By Dr. Marion Lehner und Karin Brown
Global citizenship is the notion that in our increasingly globalised and interdependent world, all people have real obligations not only to their local context, but the global one as well. Global citizens are aware of how their individual actions can impact globally and are committed to reducing their own negative impact on the world and the people who live in it (Oxfam, n.d.). As Bialik, Bogan, Fadel and Horvathova (2015) state: “Facing the challenges of the 21st century requires a deliberate effort to cultivate in students, personal growth and the ability to fulfil social and community responsibilities as global citizens.”
The vision and mission statement of ETH echo this sentiment. It implies that teaching staff at ETH have an explicit mandate to ensure graduates are not only capable of “finding solutions to our world’s most urgent problems” (ETH, 2014) but are also motivated to use their capabilities for this very purpose.
Failing to address character in the classroom, may mean missing a valuable opportunity to educate graduates who are not only knowledgeable, skilled but who also have the attitudes and values needed in order to contribute to the development of sustainable and reasonable solutions to global problems.
Two key questions then arise. Firstly, which values and attitudes should teaching staff consider for deliberate development during their teaching? Secondly, how should teaching staff go about planning this development of attitudes and values?
|Bialik, Maya; Bogan, Michael; Fadel, Charles; Horvathova, M. (2015). Education for the 21st Century. Boston, Massachusetts.|
The 21st Century Education framework (Bialik, et al., 2015) is one model that provides a clear description of attitudes and values that students are likely to need in order to thrive in our rapidly changing world. Other places where teaching staff can look in order to identify additional values and attitudes are graduate profiles or discipline-specific literature. Many teaching staff will also be able to identify relevant values and attitudes of their own accord based on their understanding of the professional and research context.
An example of a familiar value is that of ethics. Ethics play an important role in the scientific and academic conduct of students, researchers and academics. In order to become an ethical practitioner, students need to develop not only knowledge and skills in relation to ethics, but they need to develop an ethical approach to their work. In other words, a personal commitment to behaving ethically.
Attitudes can‘t be observed directly, but can be made visible through behaviour and articulated intentions (Eagly & Chaiken, 2007, S. 584). One way to do this is by creating a learning environment where students can apply their attitudes. For example, active involvement in role play results in stronger development of attitudes than only passive observation of role plays (Janis & King, 1954, S. 218). A follow-up study shows that active improvisation of arguments is even more effective for developing attitudes compared to only reading given statements (Janis & King, 1956). “If, however, people frequently “practice” the new attitude – think about it, discuss it with their friends, act on it – the attitude may become habitual, replacing the prior implicit attitude. In short, the process of attitude change may often require more time and practice than previously thought” (Wilson et al., 2000, S. 121).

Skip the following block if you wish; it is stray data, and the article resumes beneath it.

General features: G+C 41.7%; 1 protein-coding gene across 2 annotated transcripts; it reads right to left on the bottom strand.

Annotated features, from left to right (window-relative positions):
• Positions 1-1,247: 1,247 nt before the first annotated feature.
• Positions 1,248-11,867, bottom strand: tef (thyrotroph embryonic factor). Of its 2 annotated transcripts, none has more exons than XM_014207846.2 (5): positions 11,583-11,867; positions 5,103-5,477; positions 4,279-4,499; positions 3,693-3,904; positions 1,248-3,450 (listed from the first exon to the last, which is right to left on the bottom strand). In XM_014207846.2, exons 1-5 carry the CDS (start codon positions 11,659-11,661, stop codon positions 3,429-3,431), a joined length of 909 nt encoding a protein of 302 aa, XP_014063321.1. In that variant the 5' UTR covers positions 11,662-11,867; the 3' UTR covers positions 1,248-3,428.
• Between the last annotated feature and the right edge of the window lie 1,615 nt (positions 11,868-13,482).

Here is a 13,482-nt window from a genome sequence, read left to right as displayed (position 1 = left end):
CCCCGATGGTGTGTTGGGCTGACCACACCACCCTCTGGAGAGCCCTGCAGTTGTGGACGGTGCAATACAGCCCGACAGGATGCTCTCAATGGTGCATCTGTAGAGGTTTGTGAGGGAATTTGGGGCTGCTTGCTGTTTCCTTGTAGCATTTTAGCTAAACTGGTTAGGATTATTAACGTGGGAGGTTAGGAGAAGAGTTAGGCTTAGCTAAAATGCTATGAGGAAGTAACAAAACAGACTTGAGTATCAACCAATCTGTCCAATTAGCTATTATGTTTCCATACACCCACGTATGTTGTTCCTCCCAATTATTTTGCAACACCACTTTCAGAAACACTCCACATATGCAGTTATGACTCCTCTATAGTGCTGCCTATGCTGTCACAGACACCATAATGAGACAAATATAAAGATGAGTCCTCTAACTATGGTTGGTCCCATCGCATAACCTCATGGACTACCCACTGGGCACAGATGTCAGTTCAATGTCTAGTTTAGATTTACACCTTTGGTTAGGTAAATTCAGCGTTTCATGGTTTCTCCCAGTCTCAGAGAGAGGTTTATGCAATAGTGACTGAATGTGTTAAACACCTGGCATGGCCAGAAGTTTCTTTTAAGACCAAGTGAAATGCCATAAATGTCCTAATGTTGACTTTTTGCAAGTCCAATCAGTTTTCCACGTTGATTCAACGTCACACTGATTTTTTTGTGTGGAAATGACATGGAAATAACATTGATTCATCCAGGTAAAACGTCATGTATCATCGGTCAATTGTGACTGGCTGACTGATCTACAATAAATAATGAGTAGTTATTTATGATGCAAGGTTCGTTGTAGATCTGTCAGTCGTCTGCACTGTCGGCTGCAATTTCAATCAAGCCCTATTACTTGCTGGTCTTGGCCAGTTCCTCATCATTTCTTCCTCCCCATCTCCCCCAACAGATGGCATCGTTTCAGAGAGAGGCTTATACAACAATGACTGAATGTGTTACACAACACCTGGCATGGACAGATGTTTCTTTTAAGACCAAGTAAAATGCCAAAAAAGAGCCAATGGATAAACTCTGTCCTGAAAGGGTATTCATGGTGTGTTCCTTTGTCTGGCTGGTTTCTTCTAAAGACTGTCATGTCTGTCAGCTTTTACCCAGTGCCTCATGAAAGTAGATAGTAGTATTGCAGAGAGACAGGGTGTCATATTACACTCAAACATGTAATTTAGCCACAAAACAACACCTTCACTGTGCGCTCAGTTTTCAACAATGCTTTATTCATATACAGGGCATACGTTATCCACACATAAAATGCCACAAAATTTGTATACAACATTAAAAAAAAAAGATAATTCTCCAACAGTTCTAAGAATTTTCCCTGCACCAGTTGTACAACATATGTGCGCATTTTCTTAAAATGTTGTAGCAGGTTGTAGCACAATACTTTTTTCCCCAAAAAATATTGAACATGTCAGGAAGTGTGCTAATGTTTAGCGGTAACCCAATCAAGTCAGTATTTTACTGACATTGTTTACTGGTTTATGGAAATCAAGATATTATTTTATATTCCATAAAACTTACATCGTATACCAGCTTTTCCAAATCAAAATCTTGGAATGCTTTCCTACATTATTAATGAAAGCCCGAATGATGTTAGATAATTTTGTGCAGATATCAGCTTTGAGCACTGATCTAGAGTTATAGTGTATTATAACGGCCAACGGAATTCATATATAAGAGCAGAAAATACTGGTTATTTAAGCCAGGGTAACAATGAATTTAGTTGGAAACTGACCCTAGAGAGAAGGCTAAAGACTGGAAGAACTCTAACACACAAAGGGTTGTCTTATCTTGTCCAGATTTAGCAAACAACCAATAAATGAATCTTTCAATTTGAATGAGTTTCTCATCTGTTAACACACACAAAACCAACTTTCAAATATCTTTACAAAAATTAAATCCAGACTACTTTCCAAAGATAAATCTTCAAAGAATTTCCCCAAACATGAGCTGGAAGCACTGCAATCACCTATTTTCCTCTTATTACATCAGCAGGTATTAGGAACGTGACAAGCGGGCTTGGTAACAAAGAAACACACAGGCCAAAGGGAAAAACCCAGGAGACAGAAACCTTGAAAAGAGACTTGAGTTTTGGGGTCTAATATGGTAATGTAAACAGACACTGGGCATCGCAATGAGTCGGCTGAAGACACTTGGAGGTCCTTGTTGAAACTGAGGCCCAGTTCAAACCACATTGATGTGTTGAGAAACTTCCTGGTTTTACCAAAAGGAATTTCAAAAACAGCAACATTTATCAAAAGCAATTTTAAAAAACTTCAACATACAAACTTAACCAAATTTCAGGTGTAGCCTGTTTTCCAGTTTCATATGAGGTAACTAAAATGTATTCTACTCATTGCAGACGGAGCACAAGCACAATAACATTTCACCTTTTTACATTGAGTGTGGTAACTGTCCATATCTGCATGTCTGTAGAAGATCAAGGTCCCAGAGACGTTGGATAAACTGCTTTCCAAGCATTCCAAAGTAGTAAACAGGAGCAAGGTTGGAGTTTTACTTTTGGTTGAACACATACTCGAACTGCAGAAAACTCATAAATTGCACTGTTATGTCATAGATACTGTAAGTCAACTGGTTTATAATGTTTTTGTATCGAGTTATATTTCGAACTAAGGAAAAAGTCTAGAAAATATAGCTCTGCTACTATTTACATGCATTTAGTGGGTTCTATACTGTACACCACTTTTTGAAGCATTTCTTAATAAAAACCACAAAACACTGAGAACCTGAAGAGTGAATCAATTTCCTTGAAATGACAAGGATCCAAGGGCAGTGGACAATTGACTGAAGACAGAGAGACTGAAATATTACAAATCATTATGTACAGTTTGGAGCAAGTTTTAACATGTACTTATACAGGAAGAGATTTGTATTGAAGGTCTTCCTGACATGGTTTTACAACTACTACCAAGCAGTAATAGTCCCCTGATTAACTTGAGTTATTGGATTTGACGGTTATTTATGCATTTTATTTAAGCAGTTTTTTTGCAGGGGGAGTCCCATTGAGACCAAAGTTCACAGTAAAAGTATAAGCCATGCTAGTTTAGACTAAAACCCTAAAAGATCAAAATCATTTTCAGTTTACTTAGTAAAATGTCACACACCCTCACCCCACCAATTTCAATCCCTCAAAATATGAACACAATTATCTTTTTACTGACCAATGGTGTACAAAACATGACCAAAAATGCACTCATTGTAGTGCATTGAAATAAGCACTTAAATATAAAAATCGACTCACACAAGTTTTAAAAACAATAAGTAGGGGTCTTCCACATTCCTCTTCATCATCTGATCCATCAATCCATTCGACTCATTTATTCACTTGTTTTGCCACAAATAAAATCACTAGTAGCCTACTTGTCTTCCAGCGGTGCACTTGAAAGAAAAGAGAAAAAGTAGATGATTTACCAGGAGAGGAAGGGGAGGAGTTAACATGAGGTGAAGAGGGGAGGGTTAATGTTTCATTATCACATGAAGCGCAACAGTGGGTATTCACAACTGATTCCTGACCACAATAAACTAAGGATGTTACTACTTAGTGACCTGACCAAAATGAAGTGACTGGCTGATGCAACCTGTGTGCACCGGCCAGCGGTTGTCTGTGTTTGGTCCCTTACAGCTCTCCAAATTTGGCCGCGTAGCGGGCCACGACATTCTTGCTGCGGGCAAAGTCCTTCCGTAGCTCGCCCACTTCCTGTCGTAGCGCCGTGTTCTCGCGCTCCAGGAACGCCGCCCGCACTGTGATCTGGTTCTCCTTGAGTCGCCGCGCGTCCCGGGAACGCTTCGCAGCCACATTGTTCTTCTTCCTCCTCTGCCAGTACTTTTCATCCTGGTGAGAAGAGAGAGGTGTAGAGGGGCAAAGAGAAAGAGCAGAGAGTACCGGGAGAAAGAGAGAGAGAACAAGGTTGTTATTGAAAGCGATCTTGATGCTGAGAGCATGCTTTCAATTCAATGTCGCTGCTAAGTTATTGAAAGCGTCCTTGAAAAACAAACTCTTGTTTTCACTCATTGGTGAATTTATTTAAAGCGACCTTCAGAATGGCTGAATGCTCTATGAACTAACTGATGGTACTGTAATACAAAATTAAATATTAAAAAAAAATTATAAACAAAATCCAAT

Therefore, teaching staff can first identify the desired attitudes or values to be developed. Then, because the development of attitudes occurs in distinct stages or levels (Krathwohl, Bloom and Masia, 1964), they can determine to what degree they wish their students to progress, then provide suitable input and develop matching learning activities. Finally, teachers should provide students with both formative and summative feedback on their progress.
|Krathwohl, D. R., Bloom, B. S. & Masia, B. B. (1964). Taxonomy of educational objectives: Handbook II: Affective domain. New York: David McKay Co.|
Bialik, Maya; Bogan, Michael; Fadel, Charles; Horvathova, M. (2015). Education for the 21st Century. Boston, Massachusetts.
Eagly, A. H. & Chaiken, S. (2007). The Advantages of an inclusive definition of attitude. Social Cognition, 5, 582-602.
Janis, I. L. & King, B. T. (1954). The influence of role playing on opinion change. The Journal of Abnormal and Social Psychology, 49(2), 211-218.
Janis, I. L. & King, B. T. (1956). Comparison of the effectiveness of improvised versus non-improvised role-playing in producing opinion change. Human Relations, 9, 177-186.
Krathwohl, D. R., Bloom, B. S. & Masia, B. B. (1964). Taxonomy of educational objectives: Handbook II: Affective domain. New York: David McKay Co.
Oxfam (n.d.). Retrieved from: http://www.oxfam.org.uk/education/global-citizenship
Wilson, T. D., Lindsey, S. & Schooler, T. Y. (2000). A model of dual attitudes. Psychological Review, 107(1), 101-126.